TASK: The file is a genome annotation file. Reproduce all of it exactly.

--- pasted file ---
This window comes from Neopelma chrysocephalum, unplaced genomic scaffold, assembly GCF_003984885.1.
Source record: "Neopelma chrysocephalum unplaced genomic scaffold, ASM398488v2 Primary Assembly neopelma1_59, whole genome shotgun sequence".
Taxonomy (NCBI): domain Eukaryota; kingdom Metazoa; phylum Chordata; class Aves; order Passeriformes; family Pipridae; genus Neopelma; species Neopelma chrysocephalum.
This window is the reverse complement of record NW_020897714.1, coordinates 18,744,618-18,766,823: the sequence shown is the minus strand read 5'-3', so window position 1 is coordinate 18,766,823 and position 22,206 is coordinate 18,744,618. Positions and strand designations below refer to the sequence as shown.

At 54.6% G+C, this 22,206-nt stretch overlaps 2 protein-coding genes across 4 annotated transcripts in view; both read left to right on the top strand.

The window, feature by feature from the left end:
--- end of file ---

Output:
This window comes from Neopelma chrysocephalum, unplaced genomic scaffold, assembly GCF_003984885.1.
Source record: "Neopelma chrysocephalum unplaced genomic scaffold, ASM398488v2 Primary Assembly neopelma1_59, whole genome shotgun sequence".
Taxonomy (NCBI): domain Eukaryota; kingdom Metazoa; phylum Chordata; class Aves; order Passeriformes; family Pipridae; genus Neopelma; species Neopelma chrysocephalum.
This window is the reverse complement of record NW_020897714.1, coordinates 18,744,618-18,766,823: the sequence shown is the minus strand read 5'-3', so window position 1 is coordinate 18,766,823 and position 22,206 is coordinate 18,744,618. Positions and strand designations below refer to the sequence as shown.

At 54.6% G+C, this 22,206-nt stretch overlaps 2 protein-coding genes across 4 annotated transcripts in view; both read left to right on the top strand.

The window, feature by feature from the left end: